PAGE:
I went to NH and all I got was a pile of yarn. Life's tough, eh?
There may have been a lot going on at the Knit & Crochet conference, held this weekend in Manchester, NH, but I was there for the fiber, and the fiber at Maple Creek Farms booth, in particular.
As soon as they opened the doors, I made a beeline to the Maple Creek booth with the sincerest hope of getting some more of their merino/cotton blend yarn, which, as I have mentioned at least eleventy billion times, is absolutely scrumptious.
I learned immediately, in talking with the dyer directly, her supplier isn't making the 60% merino, 40% pima cotton anymore. I gushed so much disappointment she must have thought me a little touched with the crazy.
I didn't walk away empty handed, though. I purchased two skeins of the same colorway as my scarf, PA fall, in a worsted/bulky merino, and two skeins of the merino/cotton in a pale red colorway.
This vendor's yarn bases, for both of the yarns I purchased, are phenomenal; the slubs and variations are as endearing as the yarn is velvety to the touch, even this worsted/bulky merino:
I can't wait to see what she'll have for Rhinebeck in October.
No matter how hard I tried to limit my purchases to yarns I couldn't get online, I found myself picking up some old and new friends, such as Lorna's Laces Shepherd Sock:
Dream in Color Baby laceweight:
I have ogled that Daffodil colorway of the LL an untold number of times over the past year. It's been a love/Ugh! relationship from the beginning. It's so vibrant and bossy and who knows if I'll actually ever knit with it, but I want it to be mine, all mine, and now it is.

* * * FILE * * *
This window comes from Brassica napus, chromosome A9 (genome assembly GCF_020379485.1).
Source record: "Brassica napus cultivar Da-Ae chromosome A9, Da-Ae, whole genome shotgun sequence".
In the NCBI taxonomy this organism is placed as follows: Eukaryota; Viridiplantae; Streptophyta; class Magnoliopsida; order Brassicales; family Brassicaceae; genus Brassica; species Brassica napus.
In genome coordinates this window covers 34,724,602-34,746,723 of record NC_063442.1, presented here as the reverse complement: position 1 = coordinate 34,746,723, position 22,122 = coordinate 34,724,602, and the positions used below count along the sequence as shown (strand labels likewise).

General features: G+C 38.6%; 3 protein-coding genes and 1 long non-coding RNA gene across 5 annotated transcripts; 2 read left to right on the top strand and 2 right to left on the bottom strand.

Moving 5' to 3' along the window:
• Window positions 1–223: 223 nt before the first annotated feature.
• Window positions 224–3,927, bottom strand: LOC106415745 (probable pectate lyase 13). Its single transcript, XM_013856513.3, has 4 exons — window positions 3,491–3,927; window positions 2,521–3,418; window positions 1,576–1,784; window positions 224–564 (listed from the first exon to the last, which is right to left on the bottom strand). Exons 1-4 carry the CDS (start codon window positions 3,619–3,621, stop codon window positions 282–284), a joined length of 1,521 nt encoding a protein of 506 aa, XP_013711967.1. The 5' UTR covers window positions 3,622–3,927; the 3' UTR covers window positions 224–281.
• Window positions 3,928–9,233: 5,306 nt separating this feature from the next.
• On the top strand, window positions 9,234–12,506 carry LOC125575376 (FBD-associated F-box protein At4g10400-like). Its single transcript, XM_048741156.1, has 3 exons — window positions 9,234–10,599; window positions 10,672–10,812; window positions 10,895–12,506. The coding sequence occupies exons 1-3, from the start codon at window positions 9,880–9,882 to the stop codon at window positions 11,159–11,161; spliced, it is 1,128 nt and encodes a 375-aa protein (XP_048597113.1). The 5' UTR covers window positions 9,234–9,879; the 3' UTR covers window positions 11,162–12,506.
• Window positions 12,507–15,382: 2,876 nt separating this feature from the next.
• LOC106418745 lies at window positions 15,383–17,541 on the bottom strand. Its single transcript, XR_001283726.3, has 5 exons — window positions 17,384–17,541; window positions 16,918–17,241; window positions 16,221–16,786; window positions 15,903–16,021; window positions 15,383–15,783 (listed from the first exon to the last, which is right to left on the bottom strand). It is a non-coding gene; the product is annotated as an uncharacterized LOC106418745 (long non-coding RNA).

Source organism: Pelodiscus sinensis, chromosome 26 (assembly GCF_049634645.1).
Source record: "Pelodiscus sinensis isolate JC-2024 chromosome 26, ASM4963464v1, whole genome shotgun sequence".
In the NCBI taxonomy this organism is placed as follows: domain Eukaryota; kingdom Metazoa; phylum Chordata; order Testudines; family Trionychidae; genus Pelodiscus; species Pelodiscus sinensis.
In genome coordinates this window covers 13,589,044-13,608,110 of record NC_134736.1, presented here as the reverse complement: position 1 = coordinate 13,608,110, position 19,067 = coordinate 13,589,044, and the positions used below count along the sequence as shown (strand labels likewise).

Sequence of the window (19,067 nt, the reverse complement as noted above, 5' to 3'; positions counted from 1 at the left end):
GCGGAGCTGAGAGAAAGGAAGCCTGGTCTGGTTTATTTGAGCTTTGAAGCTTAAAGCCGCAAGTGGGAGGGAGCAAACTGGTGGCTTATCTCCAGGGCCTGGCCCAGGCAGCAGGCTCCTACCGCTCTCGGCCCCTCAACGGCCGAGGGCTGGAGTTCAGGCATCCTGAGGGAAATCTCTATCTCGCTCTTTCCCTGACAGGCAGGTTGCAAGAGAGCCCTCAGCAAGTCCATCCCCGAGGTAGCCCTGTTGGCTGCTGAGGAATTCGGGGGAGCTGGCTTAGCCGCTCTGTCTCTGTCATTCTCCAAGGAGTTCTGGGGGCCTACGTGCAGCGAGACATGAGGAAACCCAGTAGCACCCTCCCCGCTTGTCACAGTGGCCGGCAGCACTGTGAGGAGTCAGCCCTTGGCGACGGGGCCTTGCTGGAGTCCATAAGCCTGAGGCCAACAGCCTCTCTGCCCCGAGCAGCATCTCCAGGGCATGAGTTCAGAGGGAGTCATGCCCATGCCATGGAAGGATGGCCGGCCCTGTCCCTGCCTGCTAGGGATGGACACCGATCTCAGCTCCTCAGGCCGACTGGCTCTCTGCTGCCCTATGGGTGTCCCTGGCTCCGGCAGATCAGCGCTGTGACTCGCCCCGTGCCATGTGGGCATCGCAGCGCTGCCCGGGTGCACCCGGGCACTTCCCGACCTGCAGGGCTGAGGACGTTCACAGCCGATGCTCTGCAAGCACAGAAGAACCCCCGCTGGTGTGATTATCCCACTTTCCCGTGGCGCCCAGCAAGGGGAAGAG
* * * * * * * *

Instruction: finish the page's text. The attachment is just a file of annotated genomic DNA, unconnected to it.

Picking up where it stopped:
I finished up at the Tess' Designer Yarns. I was convinced I was done with the yarn buying as I tread the perimeter of the booth. Of course I was dead wrong (fancy that?) I just couldn't say no to this scruptious 100% merino sock/baby yarn, in a color reminiscent of a pale artichoke:
And then I fell head over heels in love with this heavenly fingerweight 50% silk/50% merino, Silk & Ivory. I picked up two 675 yard skeins of it.
I have already caked up one of the two skeins of the Silk & Ivory and was immediately compelled to knit a half swatch. I had originally thought this would make a beautiful shawl, but the swatch changed my mind. A shawl would get intermittent wear, at most, and this yarn begs to be worn as often as is possible. A sweater it must be. Hopefully I'll have enough yardage.
Wednesday, July 30, 2008
I went to NH and all I got was a pile of yarn. Life's tough, eh?
Monday, July 28, 2008
After the house cleaning my yarn and knitting underwent this weekend, I think I may have summitted the malaise. (Am I tempting fate by even writing this?)
One thing is for sure, Nell made a great point in the comments: "Isn't it amazing how knitting can take you from feeling like a genius to an idiot in a few stitches?" I'm used to feeling like an idiot, therefore this aspect of knitting fits like a favorite pair of old boots. Having something in one's life akin to conquering if your own Mt. Everest, your own Mt. Washington, well, that is fascinating and invigorating. So yes, Nell, it is immoderately amazing.
As I had hoped for, I finished my Sunshine and Shadows Shawl (not a triangle!) this weekend. Once I had blocked it out I stood back in awe. It was magic, this beautiful garment, magic. Somehow, this frumpy old hag (me) took two sticks and some string and made this:
Am I straining under a pile hyperbole? Well, maybe just a smidge. When you feel so dark for so long, beauty easily overtakes you and I truly feel this FO is one of the more beautiful things of which I have been the creator. Before the idea that my head is as big as China sinks in, all the kudos must be given to the wonderful designer, Evelyn Clark. It is her genius at work. I know I'm just the day laborer here.